SEX WITH SOMEONE FROM A DIFFERENT HOUSEHOLD
Sex means different things to different people. Above all, it is a healthy and natural activity. It is something most people enjoy and find meaningful even if they create meaning in different ways. Whether you are straight, lesbian, gay, bisexual, queer or questioning, you have the right to decide what sex means to you.
Sex. The word can evoke a kaleidoscope of emotions. From love, excitement, and tenderness to longing, anxiety, and disappointment—the reactions are as varied as sexual experiences themselves. What’s more, many people will encounter all these emotions and many others in the course of a sex life spanning several decades.
Confide in your partner about changes in your body. If hot flashes are keeping you up at night or menopause has made your vagina dry, talk to your partner about these things. It’s much better that he know what’s really going on rather than interpret these physical changes as lack of interest.
Create an atmosphere of caring and tenderness; touch and kiss often. Don’t blame yourself or your partner for your sexual difficulties. Focus instead on maintaining emotional and physical intimacy in your relationship. For older couples, another potentially sensitive subject that’s worth discussing is what will happen after one partner dies.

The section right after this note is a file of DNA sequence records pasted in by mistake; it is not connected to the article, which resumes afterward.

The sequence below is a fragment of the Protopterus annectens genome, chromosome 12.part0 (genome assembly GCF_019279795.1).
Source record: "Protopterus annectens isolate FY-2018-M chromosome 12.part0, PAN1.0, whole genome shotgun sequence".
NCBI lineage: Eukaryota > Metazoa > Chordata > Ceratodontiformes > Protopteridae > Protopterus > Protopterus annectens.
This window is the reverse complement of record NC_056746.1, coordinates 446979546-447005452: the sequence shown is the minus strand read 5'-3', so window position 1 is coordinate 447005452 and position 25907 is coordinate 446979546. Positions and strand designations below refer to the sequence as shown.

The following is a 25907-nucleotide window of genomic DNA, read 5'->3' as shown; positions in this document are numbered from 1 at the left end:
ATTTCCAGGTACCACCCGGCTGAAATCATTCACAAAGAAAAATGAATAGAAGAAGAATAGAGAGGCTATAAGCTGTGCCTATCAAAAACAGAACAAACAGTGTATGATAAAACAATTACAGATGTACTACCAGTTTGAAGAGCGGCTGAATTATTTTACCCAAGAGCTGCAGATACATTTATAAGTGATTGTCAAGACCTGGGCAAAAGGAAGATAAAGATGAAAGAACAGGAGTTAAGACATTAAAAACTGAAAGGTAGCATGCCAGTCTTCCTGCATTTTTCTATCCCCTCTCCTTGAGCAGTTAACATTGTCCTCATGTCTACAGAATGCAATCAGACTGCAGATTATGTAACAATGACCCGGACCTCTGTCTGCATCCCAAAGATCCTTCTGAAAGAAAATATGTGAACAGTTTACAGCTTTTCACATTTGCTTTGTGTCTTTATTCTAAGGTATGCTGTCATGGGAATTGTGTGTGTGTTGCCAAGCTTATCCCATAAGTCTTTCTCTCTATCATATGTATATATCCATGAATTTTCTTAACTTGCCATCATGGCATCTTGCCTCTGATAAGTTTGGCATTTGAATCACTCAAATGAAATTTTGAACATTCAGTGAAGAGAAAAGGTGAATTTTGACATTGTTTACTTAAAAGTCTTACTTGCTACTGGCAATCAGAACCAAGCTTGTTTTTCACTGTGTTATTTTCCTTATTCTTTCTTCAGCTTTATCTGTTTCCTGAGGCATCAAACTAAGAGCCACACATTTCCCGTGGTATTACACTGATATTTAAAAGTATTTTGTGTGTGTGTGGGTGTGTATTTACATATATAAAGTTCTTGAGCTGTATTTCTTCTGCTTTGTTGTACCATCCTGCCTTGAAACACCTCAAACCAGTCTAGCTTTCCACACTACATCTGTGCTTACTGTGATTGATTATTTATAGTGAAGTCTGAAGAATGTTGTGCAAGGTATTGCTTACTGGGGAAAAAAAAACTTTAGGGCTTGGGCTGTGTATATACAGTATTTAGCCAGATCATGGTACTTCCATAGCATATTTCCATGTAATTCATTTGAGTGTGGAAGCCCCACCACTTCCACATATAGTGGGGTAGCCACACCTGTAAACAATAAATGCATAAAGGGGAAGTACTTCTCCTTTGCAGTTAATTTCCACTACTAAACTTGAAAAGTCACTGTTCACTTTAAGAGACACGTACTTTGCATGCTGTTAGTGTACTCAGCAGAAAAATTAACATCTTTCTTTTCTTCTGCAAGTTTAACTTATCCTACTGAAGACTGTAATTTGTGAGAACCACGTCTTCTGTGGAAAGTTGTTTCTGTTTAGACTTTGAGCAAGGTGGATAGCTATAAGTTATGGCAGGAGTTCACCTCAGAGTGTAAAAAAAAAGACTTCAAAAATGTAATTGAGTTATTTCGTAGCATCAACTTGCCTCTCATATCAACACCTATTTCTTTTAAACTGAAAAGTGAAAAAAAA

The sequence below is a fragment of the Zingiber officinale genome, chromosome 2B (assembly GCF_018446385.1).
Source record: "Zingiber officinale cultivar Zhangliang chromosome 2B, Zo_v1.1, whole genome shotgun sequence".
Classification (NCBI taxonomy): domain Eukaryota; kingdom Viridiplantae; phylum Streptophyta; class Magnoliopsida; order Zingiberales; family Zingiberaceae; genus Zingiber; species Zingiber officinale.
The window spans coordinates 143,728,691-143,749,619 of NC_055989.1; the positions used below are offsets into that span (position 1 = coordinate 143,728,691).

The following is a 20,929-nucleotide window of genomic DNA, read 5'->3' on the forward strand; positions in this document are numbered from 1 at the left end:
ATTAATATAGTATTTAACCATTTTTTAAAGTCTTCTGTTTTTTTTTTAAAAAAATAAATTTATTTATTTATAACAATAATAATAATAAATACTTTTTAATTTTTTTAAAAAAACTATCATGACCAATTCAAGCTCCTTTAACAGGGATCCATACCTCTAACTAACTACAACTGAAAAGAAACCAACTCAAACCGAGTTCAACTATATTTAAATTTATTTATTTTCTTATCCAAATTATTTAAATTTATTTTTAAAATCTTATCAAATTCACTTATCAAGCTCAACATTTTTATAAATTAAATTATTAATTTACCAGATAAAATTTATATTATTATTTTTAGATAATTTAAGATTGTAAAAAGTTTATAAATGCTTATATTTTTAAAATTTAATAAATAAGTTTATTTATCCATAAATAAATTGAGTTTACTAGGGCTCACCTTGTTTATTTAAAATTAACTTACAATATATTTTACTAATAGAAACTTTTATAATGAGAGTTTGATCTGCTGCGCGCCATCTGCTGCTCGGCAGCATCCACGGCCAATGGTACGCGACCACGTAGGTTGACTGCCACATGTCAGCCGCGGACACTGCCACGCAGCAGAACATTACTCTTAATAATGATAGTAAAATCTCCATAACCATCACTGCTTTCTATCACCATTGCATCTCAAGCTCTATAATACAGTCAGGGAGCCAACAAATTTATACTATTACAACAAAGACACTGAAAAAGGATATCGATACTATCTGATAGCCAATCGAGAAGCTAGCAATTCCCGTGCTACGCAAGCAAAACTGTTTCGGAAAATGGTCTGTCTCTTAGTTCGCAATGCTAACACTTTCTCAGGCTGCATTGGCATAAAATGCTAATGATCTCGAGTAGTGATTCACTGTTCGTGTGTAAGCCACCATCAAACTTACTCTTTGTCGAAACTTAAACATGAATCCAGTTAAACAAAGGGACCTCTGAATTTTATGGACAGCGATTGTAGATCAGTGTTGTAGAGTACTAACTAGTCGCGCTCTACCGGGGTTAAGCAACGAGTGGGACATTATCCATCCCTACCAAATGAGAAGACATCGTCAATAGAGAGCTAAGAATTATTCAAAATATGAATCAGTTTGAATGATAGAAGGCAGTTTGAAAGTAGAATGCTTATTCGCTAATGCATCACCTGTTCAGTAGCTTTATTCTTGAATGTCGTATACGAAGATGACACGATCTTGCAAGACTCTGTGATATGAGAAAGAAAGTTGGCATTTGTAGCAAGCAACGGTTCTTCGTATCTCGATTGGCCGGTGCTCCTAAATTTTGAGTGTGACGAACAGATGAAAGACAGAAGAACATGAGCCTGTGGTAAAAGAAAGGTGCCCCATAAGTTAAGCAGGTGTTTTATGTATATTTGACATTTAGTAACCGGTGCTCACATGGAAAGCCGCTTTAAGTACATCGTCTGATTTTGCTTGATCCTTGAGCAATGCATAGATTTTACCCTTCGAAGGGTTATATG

Give yourself time. As you age, your sexual responses slow down. You and your partner can improve your chances of success by finding a quiet, comfortable, interruption-free setting for sex. Also, understand that the physical changes in your body mean that you’ll need more time to get aroused and reach orgasm.
Are you curious about what you might enjoy? Are you wondering if you are ready for sex? These kinds of questions are perfectly normal! Sex is not just vaginal* intercourse. Sex is pretty much anything that feels sexual. How YOU choose to define sex might be a moving target during your teen years. Your sexual interests may change over time, and that’s okay too.